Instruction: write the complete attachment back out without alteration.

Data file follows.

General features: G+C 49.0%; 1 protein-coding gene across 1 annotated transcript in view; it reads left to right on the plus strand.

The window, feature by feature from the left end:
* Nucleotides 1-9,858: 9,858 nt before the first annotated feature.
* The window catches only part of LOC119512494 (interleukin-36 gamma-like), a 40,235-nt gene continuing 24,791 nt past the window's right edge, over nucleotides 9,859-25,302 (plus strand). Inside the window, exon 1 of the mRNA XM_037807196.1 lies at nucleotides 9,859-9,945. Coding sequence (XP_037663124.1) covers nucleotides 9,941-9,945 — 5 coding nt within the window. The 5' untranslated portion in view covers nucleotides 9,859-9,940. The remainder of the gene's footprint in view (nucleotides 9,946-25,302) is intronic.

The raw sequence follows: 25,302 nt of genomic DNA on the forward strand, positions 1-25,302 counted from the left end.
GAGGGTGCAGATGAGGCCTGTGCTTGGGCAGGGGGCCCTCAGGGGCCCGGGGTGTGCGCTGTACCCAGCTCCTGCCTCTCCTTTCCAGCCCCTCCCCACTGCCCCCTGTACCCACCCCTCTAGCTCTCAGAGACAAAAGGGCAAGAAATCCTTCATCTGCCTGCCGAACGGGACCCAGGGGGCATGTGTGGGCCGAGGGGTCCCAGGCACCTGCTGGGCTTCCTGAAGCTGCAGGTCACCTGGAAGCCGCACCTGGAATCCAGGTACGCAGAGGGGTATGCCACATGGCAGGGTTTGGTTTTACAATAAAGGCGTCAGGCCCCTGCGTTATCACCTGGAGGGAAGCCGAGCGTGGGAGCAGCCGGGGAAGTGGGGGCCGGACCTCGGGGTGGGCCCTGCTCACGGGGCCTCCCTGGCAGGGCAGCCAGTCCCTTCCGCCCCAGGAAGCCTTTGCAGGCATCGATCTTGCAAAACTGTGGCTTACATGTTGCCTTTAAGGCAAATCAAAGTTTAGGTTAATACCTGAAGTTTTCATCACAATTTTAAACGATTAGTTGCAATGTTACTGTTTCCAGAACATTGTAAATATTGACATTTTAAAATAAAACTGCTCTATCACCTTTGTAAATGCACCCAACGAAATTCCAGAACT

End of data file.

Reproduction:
General features: G+C 49.0%; 1 protein-coding gene across 1 annotated transcript in view; it reads left to right on the plus strand.

The window, feature by feature from the left end:
* Nucleotides 1-9,858: 9,858 nt before the first annotated feature.
* The window catches only part of LOC119512494 (interleukin-36 gamma-like), a 40,235-nt gene continuing 24,791 nt past the window's right edge, over nucleotides 9,859-25,302 (plus strand). Inside the window, exon 1 of the mRNA XM_037807196.1 lies at nucleotides 9,859-9,945. Coding sequence (XP_037663124.1) covers nucleotides 9,941-9,945 — 5 coding nt within the window. The 5' untranslated portion in view covers nucleotides 9,859-9,940. The remainder of the gene's footprint in view (nucleotides 9,946-25,302) is intronic.

The raw sequence follows: 25,302 nt of genomic DNA on the forward strand, positions 1-25,302 counted from the left end.
GAGGGTGCAGATGAGGCCTGTGCTTGGGCAGGGGGCCCTCAGGGGCCCGGGGTGTGCGCTGTACCCAGCTCCTGCCTCTCCTTTCCAGCCCCTCCCCACTGCCCCCTGTACCCACCCCTCTAGCTCTCAGAGACAAAAGGGCAAGAAATCCTTCATCTGCCTGCCGAACGGGACCCAGGGGGCATGTGTGGGCCGAGGGGTCCCAGGCACCTGCTGGGCTTCCTGAAGCTGCAGGTCACCTGGAAGCCGCACCTGGAATCCAGGTACGCAGAGGGGTATGCCACATGGCAGGGTTTGGTTTTACAATAAAGGCGTCAGGCCCCTGCGTTATCACCTGGAGGGAAGCCGAGCGTGGGAGCAGCCGGGGAAGTGGGGGCCGGACCTCGGGGTGGGCCCTGCTCACGGGGCCTCCCTGGCAGGGCAGCCAGTCCCTTCCGCCCCAGGAAGCCTTTGCAGGCATCGATCTTGCAAAACTGTGGCTTACATGTTGCCTTTAAGGCAAATCAAAGTTTAGGTTAATACCTGAAGTTTTCATCACAATTTTAAACGATTAGTTGCAATGTTACTGTTTCCAGAACATTGTAAATATTGACATTTTAAAATAAAACTGCTCTATCACCTTTGTAAATGCACCCAACGAAATTCCAGAACT